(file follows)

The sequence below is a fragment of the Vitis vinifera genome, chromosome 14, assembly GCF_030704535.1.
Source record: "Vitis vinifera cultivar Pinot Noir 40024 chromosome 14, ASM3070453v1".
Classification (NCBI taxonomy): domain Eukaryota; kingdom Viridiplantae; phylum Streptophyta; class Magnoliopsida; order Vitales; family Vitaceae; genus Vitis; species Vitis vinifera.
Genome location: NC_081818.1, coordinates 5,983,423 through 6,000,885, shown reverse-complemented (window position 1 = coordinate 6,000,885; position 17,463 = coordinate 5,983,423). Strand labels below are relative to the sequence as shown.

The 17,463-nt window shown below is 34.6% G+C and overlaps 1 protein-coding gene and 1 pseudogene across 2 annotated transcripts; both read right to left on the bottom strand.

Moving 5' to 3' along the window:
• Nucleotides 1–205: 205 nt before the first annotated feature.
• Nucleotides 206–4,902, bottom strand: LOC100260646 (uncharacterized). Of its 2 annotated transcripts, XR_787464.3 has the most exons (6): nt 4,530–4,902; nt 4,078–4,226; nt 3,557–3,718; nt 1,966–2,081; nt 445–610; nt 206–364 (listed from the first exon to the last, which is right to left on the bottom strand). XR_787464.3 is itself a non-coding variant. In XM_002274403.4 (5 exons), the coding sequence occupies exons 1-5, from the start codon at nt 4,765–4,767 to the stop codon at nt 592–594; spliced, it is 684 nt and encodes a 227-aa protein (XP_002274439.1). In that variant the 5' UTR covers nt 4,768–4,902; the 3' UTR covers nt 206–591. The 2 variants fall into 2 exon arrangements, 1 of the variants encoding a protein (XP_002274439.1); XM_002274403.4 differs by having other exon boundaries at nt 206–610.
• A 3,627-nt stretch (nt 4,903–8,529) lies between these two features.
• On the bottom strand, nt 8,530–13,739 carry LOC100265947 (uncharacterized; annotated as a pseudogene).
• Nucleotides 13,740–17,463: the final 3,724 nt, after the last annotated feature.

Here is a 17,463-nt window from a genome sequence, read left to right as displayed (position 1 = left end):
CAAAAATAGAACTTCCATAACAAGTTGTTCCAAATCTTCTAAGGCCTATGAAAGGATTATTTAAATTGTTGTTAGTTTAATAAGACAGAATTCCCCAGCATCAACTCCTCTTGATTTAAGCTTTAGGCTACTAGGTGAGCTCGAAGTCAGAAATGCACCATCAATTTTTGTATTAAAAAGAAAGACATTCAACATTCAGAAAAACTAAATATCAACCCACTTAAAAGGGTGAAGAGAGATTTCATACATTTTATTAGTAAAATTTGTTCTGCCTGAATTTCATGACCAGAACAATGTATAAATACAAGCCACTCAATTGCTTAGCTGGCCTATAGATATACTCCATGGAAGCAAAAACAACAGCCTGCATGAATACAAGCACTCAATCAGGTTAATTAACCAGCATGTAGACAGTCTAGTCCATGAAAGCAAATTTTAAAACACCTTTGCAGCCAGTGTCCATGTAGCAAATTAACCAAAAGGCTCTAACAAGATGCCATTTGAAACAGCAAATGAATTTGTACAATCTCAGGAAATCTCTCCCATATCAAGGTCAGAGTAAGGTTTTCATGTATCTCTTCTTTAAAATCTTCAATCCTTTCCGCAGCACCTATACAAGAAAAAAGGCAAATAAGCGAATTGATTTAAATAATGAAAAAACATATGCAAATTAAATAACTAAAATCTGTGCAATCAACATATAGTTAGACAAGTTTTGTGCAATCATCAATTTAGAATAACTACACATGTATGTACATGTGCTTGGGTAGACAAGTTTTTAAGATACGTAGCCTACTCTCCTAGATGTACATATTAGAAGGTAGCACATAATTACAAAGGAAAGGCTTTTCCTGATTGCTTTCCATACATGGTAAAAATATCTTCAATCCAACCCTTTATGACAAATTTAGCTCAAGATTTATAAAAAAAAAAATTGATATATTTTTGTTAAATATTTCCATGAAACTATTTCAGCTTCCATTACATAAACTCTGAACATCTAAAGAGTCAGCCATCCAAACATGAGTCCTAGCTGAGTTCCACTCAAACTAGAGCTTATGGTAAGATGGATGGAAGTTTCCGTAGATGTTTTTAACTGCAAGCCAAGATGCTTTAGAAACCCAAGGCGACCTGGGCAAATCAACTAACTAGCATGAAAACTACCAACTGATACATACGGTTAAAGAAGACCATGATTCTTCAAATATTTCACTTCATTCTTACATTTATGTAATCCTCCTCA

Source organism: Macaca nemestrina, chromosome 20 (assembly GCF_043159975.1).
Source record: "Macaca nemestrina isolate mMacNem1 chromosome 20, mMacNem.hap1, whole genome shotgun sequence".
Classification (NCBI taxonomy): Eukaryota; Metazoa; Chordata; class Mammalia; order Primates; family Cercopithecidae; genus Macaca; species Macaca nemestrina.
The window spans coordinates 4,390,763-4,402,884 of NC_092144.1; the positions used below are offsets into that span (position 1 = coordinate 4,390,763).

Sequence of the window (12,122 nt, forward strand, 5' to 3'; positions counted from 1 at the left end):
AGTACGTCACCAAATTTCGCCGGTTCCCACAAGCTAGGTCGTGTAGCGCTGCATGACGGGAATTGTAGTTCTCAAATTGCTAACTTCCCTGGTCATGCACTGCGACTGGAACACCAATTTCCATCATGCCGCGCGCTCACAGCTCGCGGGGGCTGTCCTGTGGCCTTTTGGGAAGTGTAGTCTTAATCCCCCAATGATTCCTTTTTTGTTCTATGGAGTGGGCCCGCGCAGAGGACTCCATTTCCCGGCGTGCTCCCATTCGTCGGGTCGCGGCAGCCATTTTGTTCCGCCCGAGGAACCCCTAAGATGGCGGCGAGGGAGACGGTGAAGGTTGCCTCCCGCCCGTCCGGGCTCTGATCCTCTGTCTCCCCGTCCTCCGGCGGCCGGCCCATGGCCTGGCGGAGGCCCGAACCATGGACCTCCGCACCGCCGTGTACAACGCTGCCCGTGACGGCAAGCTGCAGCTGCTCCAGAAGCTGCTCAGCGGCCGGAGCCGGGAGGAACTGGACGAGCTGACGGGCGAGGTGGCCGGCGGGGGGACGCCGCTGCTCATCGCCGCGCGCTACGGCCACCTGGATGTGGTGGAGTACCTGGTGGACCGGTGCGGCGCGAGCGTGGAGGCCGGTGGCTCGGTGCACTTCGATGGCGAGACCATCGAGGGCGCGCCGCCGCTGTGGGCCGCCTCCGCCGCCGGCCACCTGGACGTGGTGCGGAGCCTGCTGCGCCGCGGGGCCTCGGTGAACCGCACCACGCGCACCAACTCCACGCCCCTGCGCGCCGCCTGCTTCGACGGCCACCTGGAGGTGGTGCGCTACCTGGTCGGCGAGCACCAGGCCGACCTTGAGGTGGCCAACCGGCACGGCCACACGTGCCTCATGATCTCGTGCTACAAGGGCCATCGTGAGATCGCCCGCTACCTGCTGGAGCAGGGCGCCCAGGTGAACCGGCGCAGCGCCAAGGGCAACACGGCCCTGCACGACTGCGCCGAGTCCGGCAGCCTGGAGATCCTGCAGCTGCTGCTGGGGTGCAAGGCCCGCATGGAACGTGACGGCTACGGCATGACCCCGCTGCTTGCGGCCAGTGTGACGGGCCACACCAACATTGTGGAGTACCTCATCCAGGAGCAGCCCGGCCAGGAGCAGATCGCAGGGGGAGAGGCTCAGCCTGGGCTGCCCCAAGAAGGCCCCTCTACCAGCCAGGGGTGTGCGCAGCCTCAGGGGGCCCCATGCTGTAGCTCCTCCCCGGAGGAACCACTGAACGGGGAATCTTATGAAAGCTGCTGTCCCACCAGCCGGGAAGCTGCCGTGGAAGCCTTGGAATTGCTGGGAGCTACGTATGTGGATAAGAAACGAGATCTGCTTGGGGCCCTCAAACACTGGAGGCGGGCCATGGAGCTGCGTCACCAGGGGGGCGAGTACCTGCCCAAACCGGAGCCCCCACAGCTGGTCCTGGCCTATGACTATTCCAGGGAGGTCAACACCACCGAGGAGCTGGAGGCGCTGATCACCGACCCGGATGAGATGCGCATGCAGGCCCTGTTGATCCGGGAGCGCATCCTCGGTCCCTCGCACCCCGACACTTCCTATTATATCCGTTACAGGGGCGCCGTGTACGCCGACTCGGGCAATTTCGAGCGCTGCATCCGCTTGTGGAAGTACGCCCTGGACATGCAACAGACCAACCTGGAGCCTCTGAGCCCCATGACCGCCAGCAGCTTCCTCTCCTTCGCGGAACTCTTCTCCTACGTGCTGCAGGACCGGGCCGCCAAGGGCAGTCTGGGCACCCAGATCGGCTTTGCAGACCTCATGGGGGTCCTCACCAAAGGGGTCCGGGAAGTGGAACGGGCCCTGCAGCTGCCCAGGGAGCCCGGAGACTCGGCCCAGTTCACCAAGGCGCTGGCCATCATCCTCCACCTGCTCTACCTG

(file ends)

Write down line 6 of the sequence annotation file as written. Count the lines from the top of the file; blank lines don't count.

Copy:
Moving 5' to 3' along the window: